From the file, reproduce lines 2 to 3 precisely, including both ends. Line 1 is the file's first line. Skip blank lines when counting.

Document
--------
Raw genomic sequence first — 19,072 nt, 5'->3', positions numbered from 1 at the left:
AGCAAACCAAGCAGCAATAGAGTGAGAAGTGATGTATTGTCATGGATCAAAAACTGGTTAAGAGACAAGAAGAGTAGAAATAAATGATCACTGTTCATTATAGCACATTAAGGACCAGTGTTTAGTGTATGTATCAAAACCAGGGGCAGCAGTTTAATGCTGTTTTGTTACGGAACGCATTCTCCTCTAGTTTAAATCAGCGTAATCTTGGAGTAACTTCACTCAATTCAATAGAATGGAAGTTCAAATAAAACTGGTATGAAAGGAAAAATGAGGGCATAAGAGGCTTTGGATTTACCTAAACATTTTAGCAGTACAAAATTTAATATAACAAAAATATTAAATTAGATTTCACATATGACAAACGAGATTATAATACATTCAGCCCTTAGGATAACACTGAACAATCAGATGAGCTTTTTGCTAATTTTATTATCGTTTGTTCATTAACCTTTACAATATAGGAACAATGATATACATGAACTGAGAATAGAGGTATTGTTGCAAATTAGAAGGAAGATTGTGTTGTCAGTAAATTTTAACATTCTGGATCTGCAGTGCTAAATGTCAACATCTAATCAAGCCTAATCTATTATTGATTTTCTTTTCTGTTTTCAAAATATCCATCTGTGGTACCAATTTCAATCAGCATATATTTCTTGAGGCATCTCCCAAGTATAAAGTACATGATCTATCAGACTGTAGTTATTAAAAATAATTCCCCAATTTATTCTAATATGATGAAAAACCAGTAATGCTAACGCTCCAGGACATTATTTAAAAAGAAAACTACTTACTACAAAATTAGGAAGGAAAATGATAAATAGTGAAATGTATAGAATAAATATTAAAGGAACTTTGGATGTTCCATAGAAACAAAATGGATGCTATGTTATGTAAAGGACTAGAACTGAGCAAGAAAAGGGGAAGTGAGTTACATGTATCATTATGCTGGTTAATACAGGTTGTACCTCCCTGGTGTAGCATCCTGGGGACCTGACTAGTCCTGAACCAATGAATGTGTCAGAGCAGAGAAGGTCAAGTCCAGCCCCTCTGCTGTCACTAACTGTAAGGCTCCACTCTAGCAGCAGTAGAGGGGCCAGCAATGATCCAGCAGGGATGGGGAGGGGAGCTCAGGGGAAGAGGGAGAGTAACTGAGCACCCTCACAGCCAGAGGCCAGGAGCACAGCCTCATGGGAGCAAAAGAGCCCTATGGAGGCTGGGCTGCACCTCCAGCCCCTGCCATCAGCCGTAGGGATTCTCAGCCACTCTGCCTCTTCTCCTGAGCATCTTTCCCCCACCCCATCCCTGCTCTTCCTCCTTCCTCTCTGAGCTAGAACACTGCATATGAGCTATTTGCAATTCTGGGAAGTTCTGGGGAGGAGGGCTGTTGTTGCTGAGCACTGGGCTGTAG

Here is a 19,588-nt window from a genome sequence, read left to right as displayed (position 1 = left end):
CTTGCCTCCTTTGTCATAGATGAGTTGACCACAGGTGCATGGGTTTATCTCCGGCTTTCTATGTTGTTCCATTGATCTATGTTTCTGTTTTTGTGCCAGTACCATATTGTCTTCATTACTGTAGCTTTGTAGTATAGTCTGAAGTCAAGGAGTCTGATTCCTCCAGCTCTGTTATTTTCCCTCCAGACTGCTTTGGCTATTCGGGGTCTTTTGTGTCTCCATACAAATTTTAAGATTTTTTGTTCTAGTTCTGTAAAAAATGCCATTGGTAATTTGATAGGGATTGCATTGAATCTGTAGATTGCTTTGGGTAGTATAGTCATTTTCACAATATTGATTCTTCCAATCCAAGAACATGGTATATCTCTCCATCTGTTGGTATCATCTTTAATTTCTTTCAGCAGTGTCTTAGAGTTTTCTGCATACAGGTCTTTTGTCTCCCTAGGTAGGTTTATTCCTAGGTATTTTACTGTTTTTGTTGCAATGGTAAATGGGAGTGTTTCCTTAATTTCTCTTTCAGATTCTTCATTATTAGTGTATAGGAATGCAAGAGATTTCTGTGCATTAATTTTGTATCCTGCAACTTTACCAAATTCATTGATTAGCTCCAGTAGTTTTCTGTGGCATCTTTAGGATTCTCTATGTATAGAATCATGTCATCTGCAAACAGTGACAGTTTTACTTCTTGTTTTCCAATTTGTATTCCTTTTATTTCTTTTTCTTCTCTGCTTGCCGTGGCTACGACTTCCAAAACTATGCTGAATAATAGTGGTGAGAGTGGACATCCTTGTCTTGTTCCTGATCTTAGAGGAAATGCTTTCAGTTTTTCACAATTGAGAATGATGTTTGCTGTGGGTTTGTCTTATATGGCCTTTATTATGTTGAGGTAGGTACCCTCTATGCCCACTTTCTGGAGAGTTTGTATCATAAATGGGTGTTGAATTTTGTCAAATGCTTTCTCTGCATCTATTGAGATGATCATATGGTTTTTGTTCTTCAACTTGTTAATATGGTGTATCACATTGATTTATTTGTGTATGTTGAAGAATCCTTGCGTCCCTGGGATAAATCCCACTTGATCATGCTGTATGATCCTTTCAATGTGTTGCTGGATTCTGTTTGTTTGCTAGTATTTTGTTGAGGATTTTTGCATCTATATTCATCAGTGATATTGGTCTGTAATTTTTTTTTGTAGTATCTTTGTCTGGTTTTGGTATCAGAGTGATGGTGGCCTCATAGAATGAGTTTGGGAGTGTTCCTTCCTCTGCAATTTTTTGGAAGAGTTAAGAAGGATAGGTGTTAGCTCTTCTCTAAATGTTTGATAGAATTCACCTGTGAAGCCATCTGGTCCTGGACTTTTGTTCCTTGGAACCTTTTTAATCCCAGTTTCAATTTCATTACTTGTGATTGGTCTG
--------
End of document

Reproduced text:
AGCAAACCAAGCAGCAATAGAGTGAGAAGTGATGTATTGTCATGGATCAAAAACTGGTTAAGAGACAAGAAGAGTAGAAATAAATGATCACTGTTCATTATAGCACATTAAGGACCAGTGTTTAGTGTATGTATCAAAACCAGGGGCAGCAGTTTAATGCTGTTTTGTTACGGAACGCATTCTCCTCTAGTTTAAATCAGCGTAATCTTGGAGTAACTTCACTCAATTCAATAGAATGGAAGTTCAAATAAAACTGGTATGAAAGGAAAAATGAGGGCATAAGAGGCTTTGGATTTACCTAAACATTTTAGCAGTACAAAATTTAATATAACAAAAATATTAAATTAGATTTCACATATGACAAACGAGATTATAATACATTCAGCCCTTAGGATAACACTGAACAATCAGATGAGCTTTTTGCTAATTTTATTATCGTTTGTTCATTAACCTTTACAATATAGGAACAATGATATACATGAACTGAGAATAGAGGTATTGTTGCAAATTAGAAGGAAGATTGTGTTGTCAGTAAATTTTAACATTCTGGATCTGCAGTGCTAAATGTCAACATCTAATCAAGCCTAATCTATTATTGATTTTCTTTTCTGTTTTCAAAATATCCATCTGTGGTACCAATTTCAATCAGCATATATTTCTTGAGGCATCTCCCAAGTATAAAGTACATGATCTATCAGACTGTAGTTATTAAAAATAATTCCCCAATTTATTCTAATATGATGAAAAACCAGTAATGCTAACGCTCCAGGACATTATTTAAAAAGAAAACTACTTACTACAAAATTAGGAAGGAAAATGATAAATAGTGAAATGTATAGAATAAATATTAAAGGAACTTTGGATGTTCCATAGAAACAAAATGGATGCTATGTTATGTAAAGGACTAGAACTGAGCAAGAAAAGGGGAAGTGAGTTACATGTATCATTATGCTGGTTAATACAGGTTGTACCTCCCTGGTGTAGCATCCTGGGGACCTGACTAGTCCTGAACCAATGAATGTGTCAGAGCAGAGAAGGTCAAGTCCAGCCCCTCTGCTGTCACTAACTGTAAGGCTCCACTCTAGCAGCAGTAGAGGGGCCAGCAATGATCCAGCAGGGATGGGGAGGGGAGCTCAGGGGAAGAGGGAGAGTAACTGAGCACCCTCACAGCCAGAGGCCAGGAGCACAGCCTCATGGGAGCAAAAGAGCCCTATGGAGGCTGGGCTGCACCTCCAGCCCCTGCCATCAGCCGTAGGGATTCTCAGCCACTCTGCCTCTTCTCCTGAGCATCTTTCCCCCACCCCATCCCTGCTCTTCCTCCTTCCTCTCTGAGCTAGAACACTGCATATGAGCTATTTGCAATTCTGGGAAGTTCTGGGGAGGAGGGCTGTTGTTGCTGAGCACTGGGCTGTAG

Here is a 19,588-nt window from a genome sequence, read left to right as displayed (position 1 = left end):